Doctors overestimate survival times for the terminally illBy John Easton
Medical Center Public Affairs
Doctors who refer terminally ill patients to hospice care are systematically overoptimistic, according to a study by University researchers published in the Feb. 19 issue of the British Medical Journal. On average, physicians predicted that their dying patients would live 5.3 times longer than they actually did. In only 20 percent of cases were the doctors predictions accurate.
Such prognoses may result in unsatisfactory end-of-life care, leaving patients to make clinical, social and financial decisions based on inaccurate information. For example, referral to hospice or other forms of palliative care is delayed, resulting in prolonged emphasis on aggressive but futile medical treatment, insufficient pain control, unnecessary expense and decreased patient and family satisfaction.
Achieving a good death, one that is consistent with a patients wishes, requires some advance warning, and that is just not happening, said Dr. Nicholas Christakis, Associate Professor in Medicine and Sociology at the University and director of the study.
Physicians are superbly trained in diagnosis and treatment, but they know less about, ignore and often actively avoid prognosis. They cant or wont make predictions about a patients future, and as a result, many patients die deaths they deplore in locations they despise.
In the first large, prospective study of this issue, Christakis and Dr. Elizabeth Lamont, a fellow in the Robert Wood Johnson Clinical Scholars Program at the University, followed the progress of every patient enrolled at five outpatient hospices in Chicago during 130 consecutive days in 1996.
As soon as they were notified about the arrival of a new patient, the researchers contacted the referring doctor to conduct a four-minute telephone survey and elicited the physicians prognosis.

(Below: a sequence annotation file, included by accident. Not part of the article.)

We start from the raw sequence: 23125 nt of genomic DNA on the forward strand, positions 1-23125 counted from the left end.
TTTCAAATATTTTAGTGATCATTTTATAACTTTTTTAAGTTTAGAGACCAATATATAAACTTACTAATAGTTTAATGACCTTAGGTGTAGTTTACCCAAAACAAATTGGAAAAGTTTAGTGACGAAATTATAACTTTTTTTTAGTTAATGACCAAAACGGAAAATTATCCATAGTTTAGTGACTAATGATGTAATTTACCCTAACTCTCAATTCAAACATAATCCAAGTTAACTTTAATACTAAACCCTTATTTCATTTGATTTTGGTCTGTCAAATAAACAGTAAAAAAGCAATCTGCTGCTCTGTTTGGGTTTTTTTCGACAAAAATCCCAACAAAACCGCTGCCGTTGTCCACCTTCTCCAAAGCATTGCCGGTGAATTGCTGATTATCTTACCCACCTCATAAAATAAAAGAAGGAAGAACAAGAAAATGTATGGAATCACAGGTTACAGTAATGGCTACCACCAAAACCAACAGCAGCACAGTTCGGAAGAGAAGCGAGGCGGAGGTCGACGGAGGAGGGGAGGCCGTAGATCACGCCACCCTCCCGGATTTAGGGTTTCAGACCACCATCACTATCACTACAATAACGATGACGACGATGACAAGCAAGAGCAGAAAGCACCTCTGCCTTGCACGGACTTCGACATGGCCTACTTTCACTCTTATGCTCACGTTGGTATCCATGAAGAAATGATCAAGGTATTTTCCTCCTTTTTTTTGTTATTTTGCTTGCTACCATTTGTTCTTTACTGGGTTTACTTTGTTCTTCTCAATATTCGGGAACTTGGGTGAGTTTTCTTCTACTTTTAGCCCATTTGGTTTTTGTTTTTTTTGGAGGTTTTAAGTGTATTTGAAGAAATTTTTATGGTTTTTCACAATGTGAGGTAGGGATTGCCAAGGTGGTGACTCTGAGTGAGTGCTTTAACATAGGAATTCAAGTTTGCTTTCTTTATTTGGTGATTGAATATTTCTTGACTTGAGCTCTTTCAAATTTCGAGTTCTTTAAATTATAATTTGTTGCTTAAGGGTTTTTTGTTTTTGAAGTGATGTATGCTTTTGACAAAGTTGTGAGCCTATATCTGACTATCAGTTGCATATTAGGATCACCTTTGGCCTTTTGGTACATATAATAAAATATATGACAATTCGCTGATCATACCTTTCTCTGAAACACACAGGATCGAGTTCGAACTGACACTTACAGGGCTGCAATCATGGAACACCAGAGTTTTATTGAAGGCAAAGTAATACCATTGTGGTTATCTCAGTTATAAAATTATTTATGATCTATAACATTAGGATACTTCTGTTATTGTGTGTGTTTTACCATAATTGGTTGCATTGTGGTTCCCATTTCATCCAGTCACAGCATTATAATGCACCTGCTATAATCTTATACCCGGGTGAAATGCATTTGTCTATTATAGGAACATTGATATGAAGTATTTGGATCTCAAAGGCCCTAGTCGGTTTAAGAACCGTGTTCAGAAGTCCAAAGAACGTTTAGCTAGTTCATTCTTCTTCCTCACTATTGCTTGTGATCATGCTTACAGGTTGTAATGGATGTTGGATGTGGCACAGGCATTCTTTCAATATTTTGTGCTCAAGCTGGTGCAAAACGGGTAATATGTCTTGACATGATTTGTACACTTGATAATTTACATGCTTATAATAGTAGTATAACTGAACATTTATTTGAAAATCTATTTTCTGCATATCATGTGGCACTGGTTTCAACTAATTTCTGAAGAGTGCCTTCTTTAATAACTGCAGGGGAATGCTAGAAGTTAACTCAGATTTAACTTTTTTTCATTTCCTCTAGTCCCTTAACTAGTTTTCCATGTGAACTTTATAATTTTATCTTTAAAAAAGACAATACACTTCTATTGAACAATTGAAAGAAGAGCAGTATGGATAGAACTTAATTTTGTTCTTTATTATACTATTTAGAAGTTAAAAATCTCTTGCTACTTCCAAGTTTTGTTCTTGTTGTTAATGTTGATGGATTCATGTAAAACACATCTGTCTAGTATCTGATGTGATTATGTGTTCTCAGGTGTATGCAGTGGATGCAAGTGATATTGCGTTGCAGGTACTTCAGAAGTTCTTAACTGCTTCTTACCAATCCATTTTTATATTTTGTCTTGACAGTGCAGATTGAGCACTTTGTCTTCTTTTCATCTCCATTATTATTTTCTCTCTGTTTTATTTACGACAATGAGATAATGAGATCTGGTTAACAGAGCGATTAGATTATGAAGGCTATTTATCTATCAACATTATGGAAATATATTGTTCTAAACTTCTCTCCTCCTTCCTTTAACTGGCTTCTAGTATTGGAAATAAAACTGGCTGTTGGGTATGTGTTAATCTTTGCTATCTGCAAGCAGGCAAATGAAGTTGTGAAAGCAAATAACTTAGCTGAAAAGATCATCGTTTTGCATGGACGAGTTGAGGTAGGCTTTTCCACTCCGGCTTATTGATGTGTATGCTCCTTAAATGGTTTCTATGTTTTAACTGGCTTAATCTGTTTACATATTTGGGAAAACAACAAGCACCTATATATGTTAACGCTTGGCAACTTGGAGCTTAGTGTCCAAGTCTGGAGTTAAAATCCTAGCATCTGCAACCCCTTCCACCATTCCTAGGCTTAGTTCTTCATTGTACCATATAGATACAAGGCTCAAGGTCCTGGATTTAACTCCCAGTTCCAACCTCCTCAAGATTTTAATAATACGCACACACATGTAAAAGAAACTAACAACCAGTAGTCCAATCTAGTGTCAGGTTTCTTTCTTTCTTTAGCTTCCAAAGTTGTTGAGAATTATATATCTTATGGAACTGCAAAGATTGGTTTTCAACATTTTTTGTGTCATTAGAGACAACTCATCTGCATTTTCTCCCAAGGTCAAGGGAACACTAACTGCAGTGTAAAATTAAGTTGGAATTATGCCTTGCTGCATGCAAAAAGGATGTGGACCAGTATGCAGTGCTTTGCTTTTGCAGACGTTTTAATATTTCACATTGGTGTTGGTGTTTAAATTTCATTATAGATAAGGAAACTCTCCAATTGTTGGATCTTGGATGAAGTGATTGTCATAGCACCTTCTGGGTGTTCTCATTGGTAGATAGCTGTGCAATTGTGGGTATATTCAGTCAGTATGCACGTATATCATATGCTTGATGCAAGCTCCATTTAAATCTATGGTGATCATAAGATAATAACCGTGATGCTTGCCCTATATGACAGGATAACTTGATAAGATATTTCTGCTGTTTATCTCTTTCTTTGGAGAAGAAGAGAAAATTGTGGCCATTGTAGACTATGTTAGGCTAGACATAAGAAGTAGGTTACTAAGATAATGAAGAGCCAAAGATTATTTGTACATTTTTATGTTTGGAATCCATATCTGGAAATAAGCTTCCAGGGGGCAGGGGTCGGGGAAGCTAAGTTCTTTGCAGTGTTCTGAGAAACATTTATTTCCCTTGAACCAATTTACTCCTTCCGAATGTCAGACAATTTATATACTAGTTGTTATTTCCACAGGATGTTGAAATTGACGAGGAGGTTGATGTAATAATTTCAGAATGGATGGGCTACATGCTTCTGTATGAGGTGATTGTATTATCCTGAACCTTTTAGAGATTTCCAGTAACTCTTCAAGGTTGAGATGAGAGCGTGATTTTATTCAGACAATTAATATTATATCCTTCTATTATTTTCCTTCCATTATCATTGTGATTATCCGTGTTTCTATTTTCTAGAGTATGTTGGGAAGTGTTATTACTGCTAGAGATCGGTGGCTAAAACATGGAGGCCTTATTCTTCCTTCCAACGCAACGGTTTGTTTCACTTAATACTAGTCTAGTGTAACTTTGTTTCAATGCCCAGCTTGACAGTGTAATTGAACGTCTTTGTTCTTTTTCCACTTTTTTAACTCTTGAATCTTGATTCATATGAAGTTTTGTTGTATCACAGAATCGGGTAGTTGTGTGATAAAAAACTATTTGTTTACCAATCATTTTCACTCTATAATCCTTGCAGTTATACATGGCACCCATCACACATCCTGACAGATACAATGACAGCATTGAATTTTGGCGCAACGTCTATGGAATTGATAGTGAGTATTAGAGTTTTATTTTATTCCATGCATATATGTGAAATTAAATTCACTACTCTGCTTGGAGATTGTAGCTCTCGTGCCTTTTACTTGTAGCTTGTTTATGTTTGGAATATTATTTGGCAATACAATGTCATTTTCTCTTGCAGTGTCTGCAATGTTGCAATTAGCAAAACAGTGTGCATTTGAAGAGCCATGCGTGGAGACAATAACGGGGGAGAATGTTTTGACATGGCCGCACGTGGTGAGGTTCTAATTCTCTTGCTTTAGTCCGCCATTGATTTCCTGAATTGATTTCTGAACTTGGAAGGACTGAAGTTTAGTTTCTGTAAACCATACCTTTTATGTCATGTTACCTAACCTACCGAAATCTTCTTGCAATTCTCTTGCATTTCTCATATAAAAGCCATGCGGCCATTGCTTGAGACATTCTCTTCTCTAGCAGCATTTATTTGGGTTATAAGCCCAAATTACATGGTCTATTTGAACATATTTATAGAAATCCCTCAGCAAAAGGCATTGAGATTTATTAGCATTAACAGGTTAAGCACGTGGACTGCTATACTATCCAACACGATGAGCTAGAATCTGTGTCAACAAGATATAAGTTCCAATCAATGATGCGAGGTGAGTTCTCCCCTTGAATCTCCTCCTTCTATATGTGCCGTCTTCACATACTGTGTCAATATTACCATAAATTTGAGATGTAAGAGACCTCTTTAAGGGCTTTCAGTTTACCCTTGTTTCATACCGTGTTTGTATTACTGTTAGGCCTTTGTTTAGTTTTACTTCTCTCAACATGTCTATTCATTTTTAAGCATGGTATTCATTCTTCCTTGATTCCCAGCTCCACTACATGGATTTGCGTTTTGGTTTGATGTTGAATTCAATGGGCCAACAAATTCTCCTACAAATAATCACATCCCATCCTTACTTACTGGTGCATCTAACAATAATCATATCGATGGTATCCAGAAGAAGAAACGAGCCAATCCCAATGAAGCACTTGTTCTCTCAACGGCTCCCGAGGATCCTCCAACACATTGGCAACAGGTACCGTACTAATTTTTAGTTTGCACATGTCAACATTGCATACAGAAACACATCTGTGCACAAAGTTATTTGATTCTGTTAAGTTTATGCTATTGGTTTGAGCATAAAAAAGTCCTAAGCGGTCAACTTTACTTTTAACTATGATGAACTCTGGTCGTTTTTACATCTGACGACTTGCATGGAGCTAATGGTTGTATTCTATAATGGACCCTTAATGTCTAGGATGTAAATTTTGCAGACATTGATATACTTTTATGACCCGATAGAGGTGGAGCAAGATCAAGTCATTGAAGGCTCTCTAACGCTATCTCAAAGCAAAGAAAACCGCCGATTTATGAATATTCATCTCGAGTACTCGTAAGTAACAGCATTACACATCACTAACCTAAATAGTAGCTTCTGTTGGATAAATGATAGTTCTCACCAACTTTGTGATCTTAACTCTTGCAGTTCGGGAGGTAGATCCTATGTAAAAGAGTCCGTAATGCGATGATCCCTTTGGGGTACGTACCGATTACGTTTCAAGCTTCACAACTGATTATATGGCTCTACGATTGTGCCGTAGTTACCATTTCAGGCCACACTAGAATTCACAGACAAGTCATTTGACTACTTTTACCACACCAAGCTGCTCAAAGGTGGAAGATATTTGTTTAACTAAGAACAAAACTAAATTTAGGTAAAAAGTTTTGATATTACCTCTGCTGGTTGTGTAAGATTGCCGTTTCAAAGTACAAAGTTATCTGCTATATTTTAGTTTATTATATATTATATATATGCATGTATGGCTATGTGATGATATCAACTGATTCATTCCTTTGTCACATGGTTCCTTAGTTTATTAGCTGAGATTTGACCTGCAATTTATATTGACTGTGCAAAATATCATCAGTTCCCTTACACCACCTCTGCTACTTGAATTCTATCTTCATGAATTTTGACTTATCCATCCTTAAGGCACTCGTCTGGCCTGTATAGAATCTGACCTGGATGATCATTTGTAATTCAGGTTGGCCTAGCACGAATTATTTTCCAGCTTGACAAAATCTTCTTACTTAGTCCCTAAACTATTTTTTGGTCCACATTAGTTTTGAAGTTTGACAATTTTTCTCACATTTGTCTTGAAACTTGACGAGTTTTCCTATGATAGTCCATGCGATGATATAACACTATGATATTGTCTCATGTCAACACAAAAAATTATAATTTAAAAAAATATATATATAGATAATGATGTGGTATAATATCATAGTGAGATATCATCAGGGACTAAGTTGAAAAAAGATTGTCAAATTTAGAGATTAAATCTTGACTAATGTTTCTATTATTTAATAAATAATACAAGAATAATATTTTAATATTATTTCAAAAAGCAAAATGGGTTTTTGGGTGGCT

Then they followed each patients progress until death. They collected data regarding 343 different physicians and 468 patients who had died by June 30, 1999.
When an accurate prediction was defined as anywhere between one-third shorter to one-third longer than actual survival, 63 percent of prognoses were overestimates, 20 percent were correct and 17 percent were underestimates.
If that definition was relaxed to include any predictions ranging from one-half to two-times actual survivalfor example, guessing anywhere from one week to four weeks for a patient who survived two weeksmost doctors were still overly optimistic. In 55 percent of the 468 cases, the doctors predicted their patients would live more than twice as long as they did.
Actual survival averaged only 24 days. Three months is considered ideal for hospice care.
In analyses of the referring physicians, neither board certification, self-rated optimism, number of recent hospice referrals, nor number of medically similar patients in the past year provided clues as to which doctors develop prognostic skills and which do not. Surprisingly, the better the physician knew the patient, the more likely he or she was to err. Physicians do not want to believe that a patient they know well is going to do poorly, said Christakis.